Defence pay deal

TRANSCRIPT, TV INTERVIEW, ABC CAPITAL HILL, TUESDAY, 4 NOVEMBER 2014, SUBJECT/S: Defence pay deal, public service jobs

LYNDAL CURTIS: Gai Brodtmann, welcome to Capital Hill. How much should ADF members get as a pay rise?

GAI BRODTMANN, SHADOW PARLIAMENTARY SECRETARY FOR DEFENCE: Well their wages should keep pace with cost of living expenses, and what’s being offered is below cost of living expenses and what I’m concerned about is not just the pay cuts that they’re actually receiving but also the fact that they’re losing conditions. They’re losing Christmas leave, they’re losing recreational leave, and they’re losing travel allowances and meal allowances.

CURTIS: But hasn’t it been a part of the workplace negotiations since the Hawke-Keating years that wage rises should be linked to productivity?

BRODTMANN: And cost of living, they should keep pace with cost of living as well. That’s all we’re asking the Government to do with ADF wages and also the Public Service wages. But this is an absolute outrage; it’s completely insulting to ADF members and their families, particularly at a time when they’re being deployed overseas.

CURTIS: But do you accept that some conditions should be traded off for the pay rise?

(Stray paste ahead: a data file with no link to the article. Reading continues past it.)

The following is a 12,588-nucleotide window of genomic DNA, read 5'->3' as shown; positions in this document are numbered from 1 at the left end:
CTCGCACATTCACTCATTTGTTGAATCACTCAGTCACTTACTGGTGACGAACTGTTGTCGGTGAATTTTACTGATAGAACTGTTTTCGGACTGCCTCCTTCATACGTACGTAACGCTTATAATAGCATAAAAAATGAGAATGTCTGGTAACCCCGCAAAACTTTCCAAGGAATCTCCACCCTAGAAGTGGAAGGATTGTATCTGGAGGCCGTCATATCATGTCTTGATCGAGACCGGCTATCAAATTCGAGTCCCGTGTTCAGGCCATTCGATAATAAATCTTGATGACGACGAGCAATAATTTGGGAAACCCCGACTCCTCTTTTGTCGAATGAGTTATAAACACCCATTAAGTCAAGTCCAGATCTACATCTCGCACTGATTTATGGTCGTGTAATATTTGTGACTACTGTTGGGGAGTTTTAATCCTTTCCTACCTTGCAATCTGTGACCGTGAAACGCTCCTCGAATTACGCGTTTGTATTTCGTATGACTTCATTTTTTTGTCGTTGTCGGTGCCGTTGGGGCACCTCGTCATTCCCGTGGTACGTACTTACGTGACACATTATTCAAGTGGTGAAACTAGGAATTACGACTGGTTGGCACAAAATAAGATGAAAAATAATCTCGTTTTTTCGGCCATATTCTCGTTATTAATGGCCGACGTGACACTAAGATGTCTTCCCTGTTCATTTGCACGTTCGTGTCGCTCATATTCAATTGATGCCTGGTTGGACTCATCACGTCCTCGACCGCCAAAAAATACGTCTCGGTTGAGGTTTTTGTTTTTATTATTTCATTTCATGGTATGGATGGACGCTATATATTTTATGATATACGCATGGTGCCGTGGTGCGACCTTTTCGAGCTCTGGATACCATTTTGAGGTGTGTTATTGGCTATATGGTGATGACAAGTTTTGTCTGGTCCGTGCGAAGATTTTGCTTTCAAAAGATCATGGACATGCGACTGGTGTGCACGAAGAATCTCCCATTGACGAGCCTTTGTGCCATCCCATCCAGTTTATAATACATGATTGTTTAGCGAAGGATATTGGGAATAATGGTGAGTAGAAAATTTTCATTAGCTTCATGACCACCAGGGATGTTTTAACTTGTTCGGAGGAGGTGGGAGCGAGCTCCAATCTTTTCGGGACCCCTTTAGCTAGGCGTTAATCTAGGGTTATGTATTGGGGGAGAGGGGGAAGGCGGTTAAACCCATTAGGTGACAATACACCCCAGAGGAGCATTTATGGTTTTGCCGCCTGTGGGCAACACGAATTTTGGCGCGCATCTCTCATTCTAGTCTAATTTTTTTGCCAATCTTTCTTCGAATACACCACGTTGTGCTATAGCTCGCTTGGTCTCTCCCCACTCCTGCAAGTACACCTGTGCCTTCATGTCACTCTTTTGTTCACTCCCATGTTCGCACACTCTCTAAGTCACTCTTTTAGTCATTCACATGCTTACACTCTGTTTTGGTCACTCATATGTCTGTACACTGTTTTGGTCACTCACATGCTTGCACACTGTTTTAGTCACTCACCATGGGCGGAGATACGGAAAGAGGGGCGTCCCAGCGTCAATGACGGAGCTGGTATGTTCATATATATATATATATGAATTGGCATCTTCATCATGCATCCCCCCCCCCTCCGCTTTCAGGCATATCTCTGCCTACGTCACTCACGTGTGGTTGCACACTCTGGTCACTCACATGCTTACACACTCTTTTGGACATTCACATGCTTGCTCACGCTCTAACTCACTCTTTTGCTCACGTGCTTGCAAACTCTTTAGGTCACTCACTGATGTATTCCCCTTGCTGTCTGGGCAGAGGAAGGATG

BRODTMANN: Well, we all need to look at productivity gains, of course, and that is part of the negotiations, but essentially wages should keep up with cost of living expenses - that’s the bottom line.

CURTIS: How do you fund it?

BRODTMANN: Well it’s a matter of priorities Lyndal. I mean, what do you prioritise? ADF wages, decent wages that keep up with cost of living, or expensive paid parental schemes, or payments to big polluters, or assistance to millionaires who have multimillion dollar superannuation? What do you actually focus on and prioritise?

CURTIS: But would any of those things fund the sorts of numbers that you’re talking about to get the wage rises that you want? The $2.5 million for Direct Action is spread over a number of years, the paid parental leave scheme – if it comes in, it’s not even in yet – also has a tax hike for big businesses in it?

BRODTMANN: It is a matter of priorities. This Government, as well as the Opposition, does regard the ADF as our most important military asset. So they need to put their money where their mouth is.

CURTIS: Do you believe that this wage rise that the Defence personnel have been given is the high water mark for the rest of the public service?

BRODTDANN: That's our concern. That really is our concern because there is talk at the moment of the public servants getting less than 1 per cent. There is negotiations - well, negotiations have actually stalled since June or in recent times, since the agreements expired in June but, yes, that is our concern, that this is the high water mark and public servants are going to be asked to take an even greater hit.

CURTIS: But the public servants are in a different position from Defence Force personnel?

BRODTMANN: Absolutely.

CURTIS: They can bargain, they can if they want to, take industrial action and they can trade off more for productivity. It is much harder in the Defence Force to make productivity gains.